Colleges’ Pursuit of Prestige and Revenue Is Hurting Low-Income Students

Fifty years ago, the federal government committed itself to removing the financial barriers that prevent low-income students from enrolling in and completing college. For years, colleges complemented the government’s efforts by using their financial aid resources to open their doors to the neediest students. But a new report from New America suggests those days are in the past, with an increasing number of colleges using their financial resources to fiercely compete for the students they most desire: the "best and brightest" -- and the wealthiest.

Along with the report, we're releasing an interactive web application, presenting the data used in the report on 1,400 private and public colleges across the United States:

To embed this graphic, use the following code: <iframe src="https://dev-edcentral.pantheon.io/apps/underminingpell/" width="700" height="620" scrolling="no" frameborder="0"> </iframe>

The report, Undermining Pell: Volume II, assesses institutions using two metrics: the proportion of undergraduate students on a campus that have Pell Grants, and an institution’s “net price” -- the average amount paid after grant and scholarship aid is deducted from a college’s list price -- for students with family incomes less than $30,000. The paper reviews new U.S. Department of Education data on more than 1,400 four-year colleges for the 2011-12 academic year – updating last year’s report, which provided a snapshot of 2010-11 data. Data are depicted on 3-by-3 color grids, the outermost corners of which show four discernable ‘types’ of colleges. The top-left green block, for instance, shows institutions that offer the most places to low-income students at the lowest prices (an interactive version of the grid is displayed above).

The news is that things are getting worse. At private nonprofit institutions:

  • The proportion of colleges charging low-income students an average net price under $10,000 has dropped in one year from 11 to 8 percent of schools. The proportion charging the same students a net price over $20,000 has increased from 22 to 26 percent of schools.
  • The number of colleges at which Pell recipients make up more than 15 percent of the student body and the lowest-income students are charged a net price under $10,000 has dropped from 33 to 23 in one year.
  • 95 percent colleges examined in the report charge low-income students an average net price of more than $10,000; seven in 10 charge more than $15,000.
  • Average net prices for low-income students rose above $10,000 at 19 colleges, but dropped below $10,000 at only seven colleges.
At public colleges, our findings are mixed:
  • The proportion of institutions that charged in-state low-income students more than $10,000 has grown from 34 percent to 45 percent of schools examined in one year. The proportion of institutions with net prices for low-income students above $15,000 increased from 5 to 7 percent.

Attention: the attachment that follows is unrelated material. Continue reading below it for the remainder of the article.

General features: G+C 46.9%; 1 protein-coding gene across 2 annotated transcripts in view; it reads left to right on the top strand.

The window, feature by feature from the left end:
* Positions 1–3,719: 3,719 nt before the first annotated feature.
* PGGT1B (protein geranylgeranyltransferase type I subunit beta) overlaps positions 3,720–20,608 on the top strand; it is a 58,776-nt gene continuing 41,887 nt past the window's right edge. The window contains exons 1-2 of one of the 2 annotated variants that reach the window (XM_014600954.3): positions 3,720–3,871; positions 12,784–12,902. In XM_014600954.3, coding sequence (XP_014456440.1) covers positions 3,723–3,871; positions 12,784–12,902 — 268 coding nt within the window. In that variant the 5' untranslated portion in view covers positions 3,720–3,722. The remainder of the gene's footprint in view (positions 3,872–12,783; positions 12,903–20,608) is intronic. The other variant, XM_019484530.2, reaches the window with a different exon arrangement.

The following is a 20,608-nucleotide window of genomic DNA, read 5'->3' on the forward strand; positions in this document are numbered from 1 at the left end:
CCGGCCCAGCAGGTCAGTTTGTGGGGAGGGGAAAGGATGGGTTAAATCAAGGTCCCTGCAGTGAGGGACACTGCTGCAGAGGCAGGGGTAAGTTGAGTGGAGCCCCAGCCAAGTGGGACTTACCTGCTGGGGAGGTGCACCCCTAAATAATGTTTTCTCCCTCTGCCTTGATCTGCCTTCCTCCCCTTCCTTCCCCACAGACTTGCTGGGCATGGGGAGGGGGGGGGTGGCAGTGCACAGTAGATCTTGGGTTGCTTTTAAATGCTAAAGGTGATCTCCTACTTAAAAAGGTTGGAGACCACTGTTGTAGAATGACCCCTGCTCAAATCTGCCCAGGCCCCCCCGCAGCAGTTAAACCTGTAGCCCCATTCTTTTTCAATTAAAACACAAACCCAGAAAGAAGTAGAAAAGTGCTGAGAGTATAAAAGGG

• About half of public four-year colleges enroll at least 30 percent low-income students and charge them less than $10,000.
  • Average net prices at 63 public colleges rose above $10,000 in the space of one year, but dropped at only 14 colleges in the same time period.
  • Many public colleges that have the means to enroll a significant share of Pell Grant recipients and charge them a low net price choose not to do so.
The report notes that some private colleges, like Vassar in Poughkeepsie, NY, are making extraordinary efforts to recruit, enroll, and financially assist low-income students. But they are few and far between. Many private colleges have small endowments, making it extremely difficult for them to provide adequate support to those students with the greatest need. Indeed, it is often the poorest schools that enroll the largest proportion of federal Pell Grant recipients and charge these students high net prices because of their own limited resources. At the same time, many of these institutions provide deep tuition discounts to wealthier students because they believe it is necessary for their survival.

On the other hand, many prosperous private colleges are also stingy with need-based aid. These institutions, like Baylor University in Waco, TX and Northeastern University in Boston, MA, tend to use their institutional financial aid to reel in the top students, as well as the most affluent, to help them climb up the U.S. News & World Report rankings and maximize their revenue.

While the problem is not as extreme among public colleges and universities, it is rapidly escalating. State disinvestment and institutional status-seeking are working hand in hand to encourage an increasing number of public institutions to adopt the enrollment tactics of their private-college counterparts – often to the detriment of the low-income students they enroll. In fact, nearly two of every five public four-year colleges now leave the most financially needy students on the hook for more than $10,000 per year.

Oregon State University, for example, is on a mission to become a top 10 land-grant institution, with the university making financing merit scholarships one of its leading priorities. With all the money Oregon State spends recruiting the best and the brightest, the university appears to have little left over for those with the greatest financial need. While Pell Grant recipients make up 34 percent of the school’s student body, the lowest-income Oregon students pay an average net price of about $13,500."

Author:

Stephen Burd is a senior policy analyst with the Education Policy program at New America.